Many people believe that a potty-trained child is the early parenting promised land. Parents get very stressed about whether their child is potty-trained at age 3, and those who happen to have a child who is using the toilet early are hailed as wise sages, with devotees lapping up their advice about how they did it.
I’m in the minority camp on this one. While a truly potty-trained kid is a great thing, a lot of what people call potty-trained is, in reality, a kid that wets himself in public on random occasions. Not my thing.
I prefer the control that diapers bring to my life. I hate the potty-training stage, where every outing is filled with fear that your child may leave a puddle behind in the grocery store aisle. Even worse, you may have to abandon a cart of produce to go dashing to the back of the store in search of a bathroom. Play dates provide many awkward moments, too, such as discovering the wet spot on your friend’s new couch.
To be totally truthful, my potty-training days have been extremely easy so far. Both of my older kids were compliant and seemed ready to transition.
I think it’s partly been easy, though, because I really don’t care. Having two kids in diapers doesn’t really bother me. Kids can totally tell when they have an opportunity to push our buttons, and I was not planning to give my kids that kind of satisfaction.
My first parent educator, Linda Bersett, advised me about potty-training my oldest child. She told me that it was really about the parents deciding that the child is done with diapers and then helping the child transition. It’s when the parents cave and go back to diapers that causes a lot of issues, she told me.
There are a lot of strategies out there, but as with most any topic she advised me about, Linda was absolutely on-target for our family. While we definitely had a few minor hiccups, my kids did not have any major accidents in public or refused to participate in the process.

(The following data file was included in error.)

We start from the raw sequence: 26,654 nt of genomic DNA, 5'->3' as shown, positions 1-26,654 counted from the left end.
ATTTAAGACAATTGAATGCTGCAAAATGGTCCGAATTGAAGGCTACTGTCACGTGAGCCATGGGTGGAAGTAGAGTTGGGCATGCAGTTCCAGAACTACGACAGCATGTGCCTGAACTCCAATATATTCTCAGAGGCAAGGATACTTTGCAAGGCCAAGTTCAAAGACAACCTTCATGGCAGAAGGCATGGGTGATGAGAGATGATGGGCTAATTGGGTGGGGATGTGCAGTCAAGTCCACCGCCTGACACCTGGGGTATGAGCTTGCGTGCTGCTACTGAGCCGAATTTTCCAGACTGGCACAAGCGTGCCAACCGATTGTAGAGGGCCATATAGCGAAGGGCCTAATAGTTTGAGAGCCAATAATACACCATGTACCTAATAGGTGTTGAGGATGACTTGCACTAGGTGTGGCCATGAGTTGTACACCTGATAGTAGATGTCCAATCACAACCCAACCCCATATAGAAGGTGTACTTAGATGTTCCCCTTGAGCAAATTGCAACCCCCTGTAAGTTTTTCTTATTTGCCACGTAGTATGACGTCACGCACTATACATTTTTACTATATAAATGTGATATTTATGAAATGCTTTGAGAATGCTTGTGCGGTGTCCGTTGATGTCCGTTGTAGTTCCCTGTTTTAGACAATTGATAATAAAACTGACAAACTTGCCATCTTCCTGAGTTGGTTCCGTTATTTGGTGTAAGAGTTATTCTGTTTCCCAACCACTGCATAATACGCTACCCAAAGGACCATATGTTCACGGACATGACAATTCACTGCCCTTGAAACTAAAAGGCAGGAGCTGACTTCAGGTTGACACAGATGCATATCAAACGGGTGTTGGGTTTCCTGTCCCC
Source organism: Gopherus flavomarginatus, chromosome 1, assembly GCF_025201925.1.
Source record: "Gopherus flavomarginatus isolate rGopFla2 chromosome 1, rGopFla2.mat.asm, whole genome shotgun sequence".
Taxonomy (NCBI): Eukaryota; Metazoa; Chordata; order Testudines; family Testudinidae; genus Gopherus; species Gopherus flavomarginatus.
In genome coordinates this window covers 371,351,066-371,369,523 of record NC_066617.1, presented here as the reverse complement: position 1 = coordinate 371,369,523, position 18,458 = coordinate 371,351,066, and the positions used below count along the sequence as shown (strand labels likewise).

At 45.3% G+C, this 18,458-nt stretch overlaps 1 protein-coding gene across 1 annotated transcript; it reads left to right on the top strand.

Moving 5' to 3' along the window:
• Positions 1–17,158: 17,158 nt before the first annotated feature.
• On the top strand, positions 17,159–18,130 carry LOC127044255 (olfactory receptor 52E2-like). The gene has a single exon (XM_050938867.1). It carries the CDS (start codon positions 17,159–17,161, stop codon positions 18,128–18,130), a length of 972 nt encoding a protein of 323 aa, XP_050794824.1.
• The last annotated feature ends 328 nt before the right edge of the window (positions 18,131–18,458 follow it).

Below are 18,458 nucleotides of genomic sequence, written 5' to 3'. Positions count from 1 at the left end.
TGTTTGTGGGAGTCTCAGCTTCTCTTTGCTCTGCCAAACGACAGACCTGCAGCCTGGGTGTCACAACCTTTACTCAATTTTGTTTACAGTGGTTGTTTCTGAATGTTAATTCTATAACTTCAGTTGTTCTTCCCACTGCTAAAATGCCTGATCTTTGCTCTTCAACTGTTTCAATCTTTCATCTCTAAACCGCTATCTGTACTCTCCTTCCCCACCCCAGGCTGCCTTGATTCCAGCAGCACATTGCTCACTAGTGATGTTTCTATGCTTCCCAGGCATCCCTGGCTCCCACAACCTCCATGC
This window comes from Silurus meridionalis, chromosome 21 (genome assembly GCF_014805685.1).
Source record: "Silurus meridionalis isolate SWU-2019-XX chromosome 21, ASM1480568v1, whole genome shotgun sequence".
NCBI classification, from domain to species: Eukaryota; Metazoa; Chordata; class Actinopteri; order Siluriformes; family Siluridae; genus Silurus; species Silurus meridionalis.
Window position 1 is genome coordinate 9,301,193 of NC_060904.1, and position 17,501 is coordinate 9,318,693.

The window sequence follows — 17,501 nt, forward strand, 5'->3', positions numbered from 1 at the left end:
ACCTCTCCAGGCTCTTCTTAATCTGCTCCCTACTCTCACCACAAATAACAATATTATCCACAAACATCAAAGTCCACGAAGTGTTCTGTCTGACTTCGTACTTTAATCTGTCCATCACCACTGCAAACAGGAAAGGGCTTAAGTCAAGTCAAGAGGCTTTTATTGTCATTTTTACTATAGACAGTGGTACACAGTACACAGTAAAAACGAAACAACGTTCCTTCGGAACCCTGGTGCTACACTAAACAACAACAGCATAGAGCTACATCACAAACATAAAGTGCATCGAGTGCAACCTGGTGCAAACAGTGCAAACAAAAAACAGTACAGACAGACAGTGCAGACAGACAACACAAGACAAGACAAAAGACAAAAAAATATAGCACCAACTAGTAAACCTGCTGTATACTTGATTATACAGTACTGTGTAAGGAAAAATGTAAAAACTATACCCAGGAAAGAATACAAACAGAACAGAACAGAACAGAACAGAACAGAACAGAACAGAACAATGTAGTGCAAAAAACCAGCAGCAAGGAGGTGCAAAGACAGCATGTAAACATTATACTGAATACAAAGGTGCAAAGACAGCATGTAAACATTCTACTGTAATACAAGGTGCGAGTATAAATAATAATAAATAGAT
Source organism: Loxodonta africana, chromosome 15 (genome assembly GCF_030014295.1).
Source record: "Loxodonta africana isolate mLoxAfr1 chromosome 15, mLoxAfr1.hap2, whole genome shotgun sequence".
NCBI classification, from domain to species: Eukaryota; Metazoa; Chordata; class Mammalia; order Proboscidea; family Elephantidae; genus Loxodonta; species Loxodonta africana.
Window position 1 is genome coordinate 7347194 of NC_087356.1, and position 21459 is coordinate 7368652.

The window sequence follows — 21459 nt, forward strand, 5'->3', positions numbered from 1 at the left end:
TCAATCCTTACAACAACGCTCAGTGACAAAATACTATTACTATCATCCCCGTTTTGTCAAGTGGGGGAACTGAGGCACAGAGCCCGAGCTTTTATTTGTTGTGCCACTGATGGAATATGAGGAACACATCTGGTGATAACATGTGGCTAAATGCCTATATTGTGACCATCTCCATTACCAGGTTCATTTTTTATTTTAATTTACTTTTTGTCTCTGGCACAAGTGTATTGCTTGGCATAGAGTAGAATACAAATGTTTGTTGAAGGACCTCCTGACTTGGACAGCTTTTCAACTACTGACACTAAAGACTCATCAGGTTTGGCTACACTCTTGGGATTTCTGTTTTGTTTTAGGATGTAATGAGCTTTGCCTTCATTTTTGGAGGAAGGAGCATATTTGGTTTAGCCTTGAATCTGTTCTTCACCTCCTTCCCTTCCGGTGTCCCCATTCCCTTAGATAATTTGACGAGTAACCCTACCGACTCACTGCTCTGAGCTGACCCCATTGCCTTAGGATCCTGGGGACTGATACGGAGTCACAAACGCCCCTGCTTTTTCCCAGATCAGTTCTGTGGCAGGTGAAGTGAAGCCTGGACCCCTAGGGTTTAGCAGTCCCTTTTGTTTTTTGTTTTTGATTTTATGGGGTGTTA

I also happened upon a trick that worked to my advantage. I had heard about kids who were fine with urinating on the toilet, but were resistant to doing No. 2. I wasn’t sure how to avoid this problem, but I unknowingly solved it indirectly.
I noticed that my oldest, when he had just turned two, always filled his pants after lunch. So, every now and then, while I was feeding and diapering his little sister after the meal, I had him sit on the potty. Long before we started actual potty training, my son had done No. 2 on the potty many times. So when it was time to switch to underwear, there was no mystery. He knew it was coming and that it was time to head to the potty.
The same strategy worked with my oldest daughter, and now I’m trying it with my 2-year-old. During her bath time, she hops out of the tub to use the toilet, and is completely comfortable with the process. Her siblings cheer for her when she goes, and she is really proud of herself.
Recently, Mehlville Parents as Teachers held a class for parents of soon-to-be potty trainees. Their advice included one key component: keep it positive. Punishing a child for a potty mistake or even showing frustration for accidents is counter-productive.
When one of my kids got lazy a few weeks after potty-training and began having accidents only at home, I handled it without emotion, just like Linda taught me. I would say to her, “Oh, did you not make it to the potty? Okay, here are the paper towels. And make sure you put new underpants on.”
I had to clean up again after she finished, of course, but giving her the responsibility to take care of it solved the problem, fast.
The PAT training also advised parents to do potty-training with clothes that are easy to pull on and off. We opted to do it with both of our older kids in early June, when we could spend our day in the backyard with little clean-up after accidents and a toilet close by. Elastic-waist shorts made for a fast pit stop.
My 2-year-old is showing a few signs that she might be ready in a few months to give the potty a try. She has tried her best, so far in her short little life, to undo all of my previous notions about parenting. But when it comes to potty-training, I’m determined not to give her an opportunity to throw me for a loop. Mostly because I’m determined not to care.